Many mysteries are connected to this place, and interesting fact is that it was Alfred Hitchcock's favourite spot in Belgrade. At the Army bunker - from the time of the Cold War after the World War 2, I learned about some of the President Tito's political games between great countries. At my stop in Gunpowder warehouse I got the chance to touch the walls of the cave which Austrians built as the part of the fortress. It served as the defense of Christian Europe against Turkish Empire. This warehouse is also an exhibition place where I could see sarcophaguses and altars collected from different archeological sites on Serbian territory.
Other underground and secret locations in Belgrade are:
- NATO Bombing Shelters: During the NATO bombing of Belgrade in 1999, many improvised bomb shelters and tunnels were created beneath the city. Some of these tunnels still exist and can be explored, though their accessibility may vary.
- Church of St. Sava: While not necessarily a hidden chamber, the crypt of the Church of St. Sava is a significant underground space in Belgrade. It is the final resting place of Karađorđe Petrović, the leader of the First Serbian uprising against the Ottoman Empire.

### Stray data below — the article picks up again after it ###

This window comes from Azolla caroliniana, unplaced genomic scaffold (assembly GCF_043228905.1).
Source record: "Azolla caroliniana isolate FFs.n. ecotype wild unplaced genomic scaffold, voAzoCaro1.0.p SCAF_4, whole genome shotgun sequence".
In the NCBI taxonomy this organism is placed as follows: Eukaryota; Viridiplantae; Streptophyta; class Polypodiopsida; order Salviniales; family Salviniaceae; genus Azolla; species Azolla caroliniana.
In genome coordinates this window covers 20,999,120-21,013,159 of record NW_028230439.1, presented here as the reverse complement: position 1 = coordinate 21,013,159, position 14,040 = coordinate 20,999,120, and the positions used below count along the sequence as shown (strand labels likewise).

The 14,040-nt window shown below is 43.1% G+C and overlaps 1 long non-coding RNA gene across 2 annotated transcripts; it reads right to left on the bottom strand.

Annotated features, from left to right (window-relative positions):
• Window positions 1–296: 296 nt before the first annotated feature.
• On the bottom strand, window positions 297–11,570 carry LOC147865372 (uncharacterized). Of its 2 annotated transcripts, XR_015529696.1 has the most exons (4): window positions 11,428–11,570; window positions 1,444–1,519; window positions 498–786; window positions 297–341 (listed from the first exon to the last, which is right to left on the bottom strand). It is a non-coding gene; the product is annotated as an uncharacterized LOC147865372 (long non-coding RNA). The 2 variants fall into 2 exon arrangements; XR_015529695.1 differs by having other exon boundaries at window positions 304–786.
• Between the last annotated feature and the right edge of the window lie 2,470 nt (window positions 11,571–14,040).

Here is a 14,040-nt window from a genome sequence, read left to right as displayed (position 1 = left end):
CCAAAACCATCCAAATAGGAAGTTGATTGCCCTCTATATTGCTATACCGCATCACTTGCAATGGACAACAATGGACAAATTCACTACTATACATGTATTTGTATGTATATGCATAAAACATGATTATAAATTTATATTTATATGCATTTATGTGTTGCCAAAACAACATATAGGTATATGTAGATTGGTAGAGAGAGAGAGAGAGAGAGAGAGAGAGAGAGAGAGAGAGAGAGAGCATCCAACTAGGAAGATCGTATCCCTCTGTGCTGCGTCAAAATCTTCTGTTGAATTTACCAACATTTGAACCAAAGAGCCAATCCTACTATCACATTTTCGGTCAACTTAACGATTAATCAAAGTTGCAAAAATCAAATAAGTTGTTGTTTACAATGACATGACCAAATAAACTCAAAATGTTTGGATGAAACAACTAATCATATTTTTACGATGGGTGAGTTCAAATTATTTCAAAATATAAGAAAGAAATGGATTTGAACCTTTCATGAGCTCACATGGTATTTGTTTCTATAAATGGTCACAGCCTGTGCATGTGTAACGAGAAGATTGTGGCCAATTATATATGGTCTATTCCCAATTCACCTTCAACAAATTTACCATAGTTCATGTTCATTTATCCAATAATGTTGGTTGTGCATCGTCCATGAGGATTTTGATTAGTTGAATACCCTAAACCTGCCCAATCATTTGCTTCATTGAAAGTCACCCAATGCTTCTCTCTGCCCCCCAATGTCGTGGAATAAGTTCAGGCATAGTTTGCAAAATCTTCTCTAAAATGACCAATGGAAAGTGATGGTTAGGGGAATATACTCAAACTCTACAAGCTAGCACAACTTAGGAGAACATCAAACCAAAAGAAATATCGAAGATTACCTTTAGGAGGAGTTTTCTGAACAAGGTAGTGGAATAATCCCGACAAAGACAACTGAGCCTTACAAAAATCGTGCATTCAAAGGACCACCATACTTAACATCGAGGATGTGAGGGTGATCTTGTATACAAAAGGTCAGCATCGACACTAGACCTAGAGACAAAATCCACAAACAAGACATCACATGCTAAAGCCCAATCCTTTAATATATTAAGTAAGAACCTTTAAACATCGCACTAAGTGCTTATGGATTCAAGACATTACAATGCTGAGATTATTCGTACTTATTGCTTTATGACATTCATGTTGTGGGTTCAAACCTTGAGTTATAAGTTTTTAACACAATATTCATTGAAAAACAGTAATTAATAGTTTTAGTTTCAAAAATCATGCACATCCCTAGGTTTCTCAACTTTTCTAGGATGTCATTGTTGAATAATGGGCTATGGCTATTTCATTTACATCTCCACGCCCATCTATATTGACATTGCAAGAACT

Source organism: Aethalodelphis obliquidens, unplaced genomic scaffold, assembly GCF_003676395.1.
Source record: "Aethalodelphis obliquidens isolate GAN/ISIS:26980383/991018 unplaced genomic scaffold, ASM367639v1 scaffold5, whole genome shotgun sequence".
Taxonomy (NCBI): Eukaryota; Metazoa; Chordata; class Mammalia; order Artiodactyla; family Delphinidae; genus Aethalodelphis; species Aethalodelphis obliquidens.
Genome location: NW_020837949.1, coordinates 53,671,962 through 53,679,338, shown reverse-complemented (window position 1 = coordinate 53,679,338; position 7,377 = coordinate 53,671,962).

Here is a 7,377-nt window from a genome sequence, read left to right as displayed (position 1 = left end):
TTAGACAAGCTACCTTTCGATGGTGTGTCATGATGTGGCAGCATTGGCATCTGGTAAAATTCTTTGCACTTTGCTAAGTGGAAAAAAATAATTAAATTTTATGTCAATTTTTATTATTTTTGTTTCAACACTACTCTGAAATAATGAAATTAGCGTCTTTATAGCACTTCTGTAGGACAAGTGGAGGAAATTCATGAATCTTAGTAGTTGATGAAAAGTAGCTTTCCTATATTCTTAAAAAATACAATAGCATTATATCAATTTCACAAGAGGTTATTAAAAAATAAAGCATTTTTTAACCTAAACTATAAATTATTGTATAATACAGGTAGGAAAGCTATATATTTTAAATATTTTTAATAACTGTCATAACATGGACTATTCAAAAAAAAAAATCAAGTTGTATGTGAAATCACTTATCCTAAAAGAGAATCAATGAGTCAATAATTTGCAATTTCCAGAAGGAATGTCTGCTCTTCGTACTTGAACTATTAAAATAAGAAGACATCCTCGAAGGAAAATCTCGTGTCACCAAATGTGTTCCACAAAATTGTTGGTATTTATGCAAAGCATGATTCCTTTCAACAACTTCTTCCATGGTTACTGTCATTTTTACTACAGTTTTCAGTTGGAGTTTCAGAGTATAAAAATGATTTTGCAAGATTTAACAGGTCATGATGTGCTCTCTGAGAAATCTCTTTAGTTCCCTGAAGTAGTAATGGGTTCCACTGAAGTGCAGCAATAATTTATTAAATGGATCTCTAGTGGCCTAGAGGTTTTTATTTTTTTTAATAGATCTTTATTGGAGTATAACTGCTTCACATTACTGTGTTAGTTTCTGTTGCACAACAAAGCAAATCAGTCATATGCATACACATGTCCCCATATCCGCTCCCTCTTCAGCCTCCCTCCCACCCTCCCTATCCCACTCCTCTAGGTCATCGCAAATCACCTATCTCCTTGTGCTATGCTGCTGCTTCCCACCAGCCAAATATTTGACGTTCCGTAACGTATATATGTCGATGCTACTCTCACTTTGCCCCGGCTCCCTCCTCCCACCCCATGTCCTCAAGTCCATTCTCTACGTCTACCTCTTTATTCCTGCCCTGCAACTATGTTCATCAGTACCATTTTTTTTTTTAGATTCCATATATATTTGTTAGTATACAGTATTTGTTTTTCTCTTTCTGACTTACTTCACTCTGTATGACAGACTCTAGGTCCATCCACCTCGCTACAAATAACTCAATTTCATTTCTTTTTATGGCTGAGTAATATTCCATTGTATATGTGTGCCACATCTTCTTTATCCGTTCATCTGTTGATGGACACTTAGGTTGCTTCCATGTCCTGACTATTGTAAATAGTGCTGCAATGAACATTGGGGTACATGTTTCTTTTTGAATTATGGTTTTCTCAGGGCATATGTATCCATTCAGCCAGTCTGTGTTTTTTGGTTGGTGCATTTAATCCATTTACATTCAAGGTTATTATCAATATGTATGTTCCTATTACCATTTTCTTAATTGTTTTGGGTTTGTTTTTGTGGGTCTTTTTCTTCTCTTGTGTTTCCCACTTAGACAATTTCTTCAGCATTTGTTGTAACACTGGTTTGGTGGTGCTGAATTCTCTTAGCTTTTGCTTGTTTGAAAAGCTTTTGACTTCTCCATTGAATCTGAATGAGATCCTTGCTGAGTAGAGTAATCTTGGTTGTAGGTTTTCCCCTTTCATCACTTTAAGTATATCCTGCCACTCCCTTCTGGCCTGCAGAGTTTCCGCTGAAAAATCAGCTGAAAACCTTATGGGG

- Karađorđe's Cellar: This is another underground attraction associated with Karađorđe Petrović, the leader of the Serbian uprising. It is a wine cellar located beneath the Old Palace, which was the residence of Serbian rulers in the 19th century.
- Rakia and Co. Wine Cellar: This is a modern wine cellar located in Belgrade, where you can enjoy wine tasting and explore their underground chambers filled with wine barrels.
The access to some underground areas may be restricted or require guided tours. Additionally, the availability of tours and access to certain locations may change over time, so I recommend checking with local tourist authorities or tour operators for the most up-to-date information for they who are interested in exploring these underground and secret spaces in Belgrade.
Belgrade Fortress is probably the most interesting site to explore. And as mentioned: the most interesting way to discover the hidden secrets of this fortress and it's long and dramatic history, to explore it's underground. The biggest mysteries are hidden here. The Belgrade Fortress covers two thousand years of history. I guess some more mysteries could be solved here, but since the site is beneath the city it would be limited opportunites to explore it fully. Who knows!
Stein Morten Lund, May 2017
Kasadoo - fortress - travel guide Belgrade
Information about Belgrade’s Fortress. Especially read som interesting facts in the bottom of the article.
Secrets about Belgrade (Belgrade at night)
Information about mysteries in Belgrade, among them is stories related to Belgrade`s Fortress.
Belgrade underground passages: Probably the most intriguing are underground passages and also the most mysterious phenomena in Belgrade. Believe it or not under the Serbian capital there are dozens kilometers of dungeons, caves, underground passages and hallways. Part of the mystery of the underground chambers is that they are largely unexplored, and reasonably assumed that there are many more. On the other hand, the purpose of some of them was never fully revealed.